Gluten Free Stopgaps: options to replace glutened recipe elements

More foods are gluten-free than contain gluten.

But most foods we eat on a regular basis are either based on gluten-containing foods (spaghetti and meatballs), made from recipes that have gluten-containing ingredients (cream-of mushroom soup in green bean casserole) or both (Soft tacos: the shells are made with wheat, and most taco seasoning contains flour as a thickener).

Eventually I hope you make peace with your kitchen and discover the joy of learning new recipes, but I understand that can be too much to ask for  in the  beginning.

At this point in your journey the most manageable thing may be learning how to make your familiar recipes without gluten.

Here are a few ideas that may help with that.

You already know about using rice noodles in your once-familiar pasta dishes (and you probably have begun reducing the amount of pasta you eat as a result.)

This is a generally good thing (“formed” grain products tend to be the least healthy types), but the familiar still provides a valuable service in our journey toward greater confidence in this new life.

Another alternative to gluten or rice noodles is the quinoa (pronounced KEEN-wah) blend noodles.  I don’t do noodles as much any more, but the quinoa variety seems to have a longer palatability than the straight rice.  That is, I have to get my rice-noodle casseroles *just* the right size (for the number of eaters) because even if the original meal tastes good (which it does), the noodles don’t reheat well.

I suspect this has to do with microwave heating, which is what we do with casserole left-overs.  The noodles would probably resurrect better if reheated in hot water.  So if you make too much spaghetti, save the noodles separately and reheat by boiling again till you like the constancy.

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Not every stopgap or remake requires the sacrifice that GF pasta does. In fact, most of these are simple reverse-engineering to what was normal before “convenience” foods like Campbell’s Cream of Mushroom Soup.

An added bonus (Have you ever noticed that’s a redundant phrase?) is that the replacement generally tastes better because you’re using real food to make it.

Here are my most-frequent replacements.

There are fresher and potentially more nutritious ways to do these things, but this is good enough for me. Their the purpose is convenience.  I don’t get many shortcuts anymore, so I’ll take what I can.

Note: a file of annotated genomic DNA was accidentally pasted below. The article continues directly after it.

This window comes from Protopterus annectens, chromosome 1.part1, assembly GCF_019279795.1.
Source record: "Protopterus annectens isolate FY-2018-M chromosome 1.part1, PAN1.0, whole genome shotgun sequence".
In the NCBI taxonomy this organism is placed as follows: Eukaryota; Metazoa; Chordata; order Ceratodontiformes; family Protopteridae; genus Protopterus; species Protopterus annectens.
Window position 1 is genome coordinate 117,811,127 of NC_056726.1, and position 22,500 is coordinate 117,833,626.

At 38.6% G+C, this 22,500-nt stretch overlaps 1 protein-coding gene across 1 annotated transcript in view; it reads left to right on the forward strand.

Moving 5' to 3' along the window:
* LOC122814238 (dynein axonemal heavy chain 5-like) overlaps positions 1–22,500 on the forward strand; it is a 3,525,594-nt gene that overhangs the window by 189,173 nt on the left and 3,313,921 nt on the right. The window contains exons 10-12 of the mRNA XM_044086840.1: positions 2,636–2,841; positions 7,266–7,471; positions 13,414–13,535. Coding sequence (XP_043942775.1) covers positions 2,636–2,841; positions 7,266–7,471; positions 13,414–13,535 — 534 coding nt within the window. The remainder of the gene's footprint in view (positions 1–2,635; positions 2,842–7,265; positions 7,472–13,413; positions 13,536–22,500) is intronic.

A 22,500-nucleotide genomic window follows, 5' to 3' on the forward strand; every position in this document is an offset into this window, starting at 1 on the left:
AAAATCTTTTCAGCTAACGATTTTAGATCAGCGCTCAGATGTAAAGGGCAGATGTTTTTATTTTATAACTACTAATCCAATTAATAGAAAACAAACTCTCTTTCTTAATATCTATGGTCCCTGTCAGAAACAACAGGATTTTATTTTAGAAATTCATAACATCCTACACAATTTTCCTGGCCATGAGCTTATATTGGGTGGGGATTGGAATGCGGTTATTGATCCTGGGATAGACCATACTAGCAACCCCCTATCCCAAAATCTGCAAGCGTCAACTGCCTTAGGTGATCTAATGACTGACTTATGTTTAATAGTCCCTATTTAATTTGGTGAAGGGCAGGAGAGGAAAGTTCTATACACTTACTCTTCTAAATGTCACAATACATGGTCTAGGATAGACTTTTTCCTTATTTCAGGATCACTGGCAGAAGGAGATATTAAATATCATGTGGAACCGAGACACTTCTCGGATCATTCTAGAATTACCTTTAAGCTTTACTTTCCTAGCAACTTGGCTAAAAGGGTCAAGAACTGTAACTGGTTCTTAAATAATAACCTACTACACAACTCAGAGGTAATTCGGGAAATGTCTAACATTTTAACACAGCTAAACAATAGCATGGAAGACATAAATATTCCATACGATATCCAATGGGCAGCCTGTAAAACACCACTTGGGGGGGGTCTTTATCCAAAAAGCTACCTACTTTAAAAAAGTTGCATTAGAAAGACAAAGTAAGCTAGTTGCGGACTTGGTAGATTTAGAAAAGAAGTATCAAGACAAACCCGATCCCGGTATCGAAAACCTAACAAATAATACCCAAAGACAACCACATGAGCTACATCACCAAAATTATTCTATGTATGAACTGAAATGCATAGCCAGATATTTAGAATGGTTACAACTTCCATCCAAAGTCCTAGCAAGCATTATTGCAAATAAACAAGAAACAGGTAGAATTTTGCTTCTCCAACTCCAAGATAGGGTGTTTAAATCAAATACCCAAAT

Cream-of Base (replaces all Campbell’s-type soups, frequently called for in casserole recipes.  If you really want the wilty veggie chunks to mix in I’m sure you can come up with those from the back of your crisper.) This  recipe does the  job of two cans.

4 Tablespoons butter
6 Tablespoons GF flour or flour mix
1/2 teaspoon salt (minimum)
1/4 teaspoon pepper (minimum)
1 Tablespoon dried onion
1/2 teaspoon sage
1/2 teaspoon summer savory
1 cup broth (preferably homemade)
1 cup milk

Mix dry ingredients together while melting butter in small saucepan. Stir seasoning blend into liquid butter then add broth and allow to simmer down thicker than you like it.  Remove from heat and stir in milk.

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Sloppy Joe Mix

Modified from Stephanie’s Sloppy Joes recipe. If you  enjoy the flavor, ths seasoning can be used for slightly sweet homemade spaghetti sauce.

2 Tablespoons each

onion flakes

1 Tablespoon corn starch
2 teaspoons kosher (or better) salt
1 teaspoon each

garlic powder

1/2 teaspoon each

dry mustard (powder)
celery seed
black pepper

3 Tablespoons maple syrup (or other sweetener. I try to avoid cane sugar.)

My take on Stephanie’s recipe is to double it with a pound of beans for the second pound of meat and serve it over shredded cabbage– naturally GF, doncha know. (It sound weird, but necessity proved it works surprisingly well. And you work more veggies into your day.)

This recipe flavors a double portion of her recipe and fills a 4-quart slow-cooker to the brim (which, technically, you’re not supposed to do). Try it in a bigger pot the first time if it’ll make you more comfortable.

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Taco seasoning mix (based on Amy Green’s recipe)